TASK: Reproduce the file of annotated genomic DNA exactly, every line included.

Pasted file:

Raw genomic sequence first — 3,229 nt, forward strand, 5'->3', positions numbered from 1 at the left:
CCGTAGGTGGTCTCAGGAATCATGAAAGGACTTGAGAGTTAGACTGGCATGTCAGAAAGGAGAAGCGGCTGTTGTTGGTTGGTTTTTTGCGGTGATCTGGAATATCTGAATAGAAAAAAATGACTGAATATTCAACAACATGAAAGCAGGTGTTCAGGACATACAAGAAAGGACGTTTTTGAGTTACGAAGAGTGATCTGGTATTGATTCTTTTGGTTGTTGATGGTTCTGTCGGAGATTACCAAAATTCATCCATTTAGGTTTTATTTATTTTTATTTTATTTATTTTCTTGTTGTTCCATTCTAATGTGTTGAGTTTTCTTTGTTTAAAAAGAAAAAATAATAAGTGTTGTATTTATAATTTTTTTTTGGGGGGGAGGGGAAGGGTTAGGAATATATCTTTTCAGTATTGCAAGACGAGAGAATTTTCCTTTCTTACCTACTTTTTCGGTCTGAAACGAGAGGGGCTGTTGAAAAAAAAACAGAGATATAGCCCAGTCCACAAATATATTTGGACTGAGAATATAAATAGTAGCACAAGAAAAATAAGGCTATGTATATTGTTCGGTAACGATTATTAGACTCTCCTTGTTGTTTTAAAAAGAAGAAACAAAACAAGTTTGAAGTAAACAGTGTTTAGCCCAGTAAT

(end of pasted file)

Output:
Raw genomic sequence first — 3,229 nt, forward strand, 5'->3', positions numbered from 1 at the left:
CCGTAGGTGGTCTCAGGAATCATGAAAGGACTTGAGAGTTAGACTGGCATGTCAGAAAGGAGAAGCGGCTGTTGTTGGTTGGTTTTTTGCGGTGATCTGGAATATCTGAATAGAAAAAAATGACTGAATATTCAACAACATGAAAGCAGGTGTTCAGGACATACAAGAAAGGACGTTTTTGAGTTACGAAGAGTGATCTGGTATTGATTCTTTTGGTTGTTGATGGTTCTGTCGGAGATTACCAAAATTCATCCATTTAGGTTTTATTTATTTTTATTTTATTTATTTTCTTGTTGTTCCATTCTAATGTGTTGAGTTTTCTTTGTTTAAAAAGAAAAAATAATAAGTGTTGTATTTATAATTTTTTTTTGGGGGGGAGGGGAAGGGTTAGGAATATATCTTTTCAGTATTGCAAGACGAGAGAATTTTCCTTTCTTACCTACTTTTTCGGTCTGAAACGAGAGGGGCTGTTGAAAAAAAAACAGAGATATAGCCCAGTCCACAAATATATTTGGACTGAGAATATAAATAGTAGCACAAGAAAAATAAGGCTATGTATATTGTTCGGTAACGATTATTAGACTCTCCTTGTTGTTTTAAAAAGAAGAAACAAAACAAGTTTGAAGTAAACAGTGTTTAGCCCAGTAAT